Axis 3 – Active and Agile Compact Systems:
Where are we with frequency-comb generation?
Whispering-gallery mode optical resonators are devices made from transparent glass- or crystalline disks, spheres or rings of typically mm- to 50-µm-diameters. Though conceptually simple, they have the remarkable capability to internally trap light around their circumference during exceptionally long times (as qualified by their highest possible quality factor). They can thereby maximize light-matter interactions at low optical power for, e.g., nonlinear generation of novel sideband frequencies from a single laser spectral line, the so-called optical frequency combs. Such combs consist of a precise and extended sequence of discrete and equally spaced spectral lines, which makes them ideal optical rulers for a breadth of applications. Primarily they constitute absolute references for spectroscopy and ultra-high-precision optical clocks used in time-metrology. But, they are also expected to be disruptive as ultra-stable microwave optoelectronic oscillators for aerospace engineering, extremely high-repetition-rate pulsed sources for Tb/s optical fibre communications, and hopefully ultimate photon generators for quantum information and sensing.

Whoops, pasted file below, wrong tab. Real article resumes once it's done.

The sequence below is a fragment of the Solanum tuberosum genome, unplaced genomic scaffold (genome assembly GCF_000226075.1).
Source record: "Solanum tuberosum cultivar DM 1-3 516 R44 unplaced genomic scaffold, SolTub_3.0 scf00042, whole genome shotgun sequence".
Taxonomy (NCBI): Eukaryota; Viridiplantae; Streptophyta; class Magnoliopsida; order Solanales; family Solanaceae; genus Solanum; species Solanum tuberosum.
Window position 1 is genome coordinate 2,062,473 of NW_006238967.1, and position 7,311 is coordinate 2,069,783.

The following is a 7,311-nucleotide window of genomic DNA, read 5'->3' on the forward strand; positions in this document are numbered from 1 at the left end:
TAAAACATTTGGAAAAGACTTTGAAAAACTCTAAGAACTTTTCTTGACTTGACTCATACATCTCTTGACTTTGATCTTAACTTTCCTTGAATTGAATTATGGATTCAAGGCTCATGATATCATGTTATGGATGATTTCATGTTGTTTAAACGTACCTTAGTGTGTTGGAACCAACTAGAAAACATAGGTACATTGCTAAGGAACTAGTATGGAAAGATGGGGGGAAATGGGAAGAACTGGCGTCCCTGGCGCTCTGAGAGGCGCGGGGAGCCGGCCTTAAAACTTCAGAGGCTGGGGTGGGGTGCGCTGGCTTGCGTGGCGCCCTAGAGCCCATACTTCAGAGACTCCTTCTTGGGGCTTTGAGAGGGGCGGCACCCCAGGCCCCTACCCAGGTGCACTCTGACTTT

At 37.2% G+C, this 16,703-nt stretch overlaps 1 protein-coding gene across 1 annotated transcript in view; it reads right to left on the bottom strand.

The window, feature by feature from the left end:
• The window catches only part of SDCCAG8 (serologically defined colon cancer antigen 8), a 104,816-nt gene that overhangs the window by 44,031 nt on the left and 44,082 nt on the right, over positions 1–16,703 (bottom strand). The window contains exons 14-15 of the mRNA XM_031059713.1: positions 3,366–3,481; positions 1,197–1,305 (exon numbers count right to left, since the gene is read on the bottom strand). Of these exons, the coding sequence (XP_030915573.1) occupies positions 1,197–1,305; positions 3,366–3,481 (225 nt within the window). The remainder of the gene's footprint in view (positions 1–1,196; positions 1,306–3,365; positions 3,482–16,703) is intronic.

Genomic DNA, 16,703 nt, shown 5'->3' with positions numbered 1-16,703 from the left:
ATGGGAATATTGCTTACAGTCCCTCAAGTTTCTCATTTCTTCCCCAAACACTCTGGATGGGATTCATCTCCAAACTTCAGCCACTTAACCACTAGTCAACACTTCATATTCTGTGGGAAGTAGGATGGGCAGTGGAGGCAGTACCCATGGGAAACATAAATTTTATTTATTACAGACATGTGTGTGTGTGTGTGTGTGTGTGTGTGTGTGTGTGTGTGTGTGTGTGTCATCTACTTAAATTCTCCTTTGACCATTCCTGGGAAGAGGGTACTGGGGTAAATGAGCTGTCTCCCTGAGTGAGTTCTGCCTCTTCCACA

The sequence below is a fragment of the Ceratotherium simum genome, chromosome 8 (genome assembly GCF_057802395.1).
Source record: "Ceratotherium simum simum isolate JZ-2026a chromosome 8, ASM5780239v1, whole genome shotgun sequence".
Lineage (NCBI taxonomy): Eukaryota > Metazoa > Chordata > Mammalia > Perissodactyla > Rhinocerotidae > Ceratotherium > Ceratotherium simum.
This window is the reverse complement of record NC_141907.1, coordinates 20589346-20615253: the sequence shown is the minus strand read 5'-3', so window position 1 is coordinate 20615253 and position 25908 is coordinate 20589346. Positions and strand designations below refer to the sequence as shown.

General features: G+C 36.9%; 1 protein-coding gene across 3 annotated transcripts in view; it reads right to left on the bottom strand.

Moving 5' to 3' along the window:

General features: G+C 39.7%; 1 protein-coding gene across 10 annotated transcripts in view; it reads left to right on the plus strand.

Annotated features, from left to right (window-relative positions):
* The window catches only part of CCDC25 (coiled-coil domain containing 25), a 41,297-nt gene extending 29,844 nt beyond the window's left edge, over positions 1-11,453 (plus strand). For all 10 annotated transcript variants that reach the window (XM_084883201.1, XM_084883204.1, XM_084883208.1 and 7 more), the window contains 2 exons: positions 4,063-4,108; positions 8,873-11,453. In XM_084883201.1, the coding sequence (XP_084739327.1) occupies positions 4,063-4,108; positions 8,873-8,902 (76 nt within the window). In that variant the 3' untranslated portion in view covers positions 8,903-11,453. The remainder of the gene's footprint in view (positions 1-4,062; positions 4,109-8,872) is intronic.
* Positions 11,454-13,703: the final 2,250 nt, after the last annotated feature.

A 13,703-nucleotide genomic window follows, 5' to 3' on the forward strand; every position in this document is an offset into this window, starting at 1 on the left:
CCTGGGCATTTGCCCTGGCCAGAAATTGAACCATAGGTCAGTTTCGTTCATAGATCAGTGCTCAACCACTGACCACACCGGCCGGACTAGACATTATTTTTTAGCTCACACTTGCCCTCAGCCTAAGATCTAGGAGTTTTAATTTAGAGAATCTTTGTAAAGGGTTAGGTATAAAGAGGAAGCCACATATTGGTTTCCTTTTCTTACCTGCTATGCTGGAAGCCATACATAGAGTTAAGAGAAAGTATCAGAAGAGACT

Though fabrication of whispering gallery mode optical resonators is still a challenge, especially in their integrated on-chip version, frequency-comb generation has thus become a major thriving research area in photonics this last decade. EIPHI researchers are recognized among the world leaders of this competitively hot topic, which gave them the opportunity to write or contribute to two recent review papers, published in prestigious journals, which feature the up-to-date global advances, both from the physical, technological and application-driven point of views.
G.P. Lin, A. Coillet, Y.K. Chembo, “Nonlinear photonics with high-Q whispering-gallery-mode resonators”, Advances in Optics and Photonics 9, 4, 828-890 (Dec. 2017). DOI: 10.1364/AOP.9.000828
A. Pasquazzi et al., “Micro-combs: A novel generation of optical sources”, Physics Reports 729, 1-81 (Jan. 2018). DOI: 10.1016/j.physrep.2017.08.004